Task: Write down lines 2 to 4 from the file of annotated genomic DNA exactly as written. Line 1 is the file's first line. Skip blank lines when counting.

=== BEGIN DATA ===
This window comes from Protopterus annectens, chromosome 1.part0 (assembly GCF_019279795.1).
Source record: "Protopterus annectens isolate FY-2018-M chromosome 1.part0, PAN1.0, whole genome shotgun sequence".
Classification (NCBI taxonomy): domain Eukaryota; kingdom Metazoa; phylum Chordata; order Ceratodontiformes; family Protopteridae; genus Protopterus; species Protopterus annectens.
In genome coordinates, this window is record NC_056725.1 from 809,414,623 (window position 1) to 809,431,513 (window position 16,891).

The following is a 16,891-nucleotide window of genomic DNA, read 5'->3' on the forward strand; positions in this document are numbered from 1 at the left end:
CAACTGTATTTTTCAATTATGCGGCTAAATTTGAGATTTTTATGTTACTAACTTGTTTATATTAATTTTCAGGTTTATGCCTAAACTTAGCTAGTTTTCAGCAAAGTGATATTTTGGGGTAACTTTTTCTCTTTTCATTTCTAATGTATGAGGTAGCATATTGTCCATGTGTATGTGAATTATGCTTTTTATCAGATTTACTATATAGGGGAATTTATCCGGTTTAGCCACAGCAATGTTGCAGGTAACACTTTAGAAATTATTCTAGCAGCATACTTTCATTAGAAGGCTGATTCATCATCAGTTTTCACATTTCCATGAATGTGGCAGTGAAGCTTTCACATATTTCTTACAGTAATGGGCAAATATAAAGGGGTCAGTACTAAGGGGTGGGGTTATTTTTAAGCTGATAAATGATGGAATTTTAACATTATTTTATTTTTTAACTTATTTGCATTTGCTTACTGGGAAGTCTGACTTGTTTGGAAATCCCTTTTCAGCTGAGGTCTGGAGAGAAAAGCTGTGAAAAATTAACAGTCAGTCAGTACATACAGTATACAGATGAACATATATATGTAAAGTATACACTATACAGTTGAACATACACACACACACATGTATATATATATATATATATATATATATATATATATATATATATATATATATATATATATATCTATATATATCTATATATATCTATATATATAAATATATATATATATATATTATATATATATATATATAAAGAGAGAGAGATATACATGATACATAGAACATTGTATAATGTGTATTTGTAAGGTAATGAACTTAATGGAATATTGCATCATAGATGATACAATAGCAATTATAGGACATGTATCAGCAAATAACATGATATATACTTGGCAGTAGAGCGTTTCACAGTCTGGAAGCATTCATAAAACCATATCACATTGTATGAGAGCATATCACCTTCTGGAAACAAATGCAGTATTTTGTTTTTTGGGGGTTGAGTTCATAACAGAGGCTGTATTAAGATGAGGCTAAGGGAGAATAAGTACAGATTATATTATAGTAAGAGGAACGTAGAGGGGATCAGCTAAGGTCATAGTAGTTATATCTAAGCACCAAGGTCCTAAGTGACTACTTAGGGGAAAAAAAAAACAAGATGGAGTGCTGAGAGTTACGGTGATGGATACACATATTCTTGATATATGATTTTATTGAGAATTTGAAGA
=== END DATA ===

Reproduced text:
Source record: "Protopterus annectens isolate FY-2018-M chromosome 1.part0, PAN1.0, whole genome shotgun sequence".
Classification (NCBI taxonomy): domain Eukaryota; kingdom Metazoa; phylum Chordata; order Ceratodontiformes; family Protopteridae; genus Protopterus; species Protopterus annectens.
In genome coordinates, this window is record NC_056725.1 from 809,414,623 (window position 1) to 809,431,513 (window position 16,891).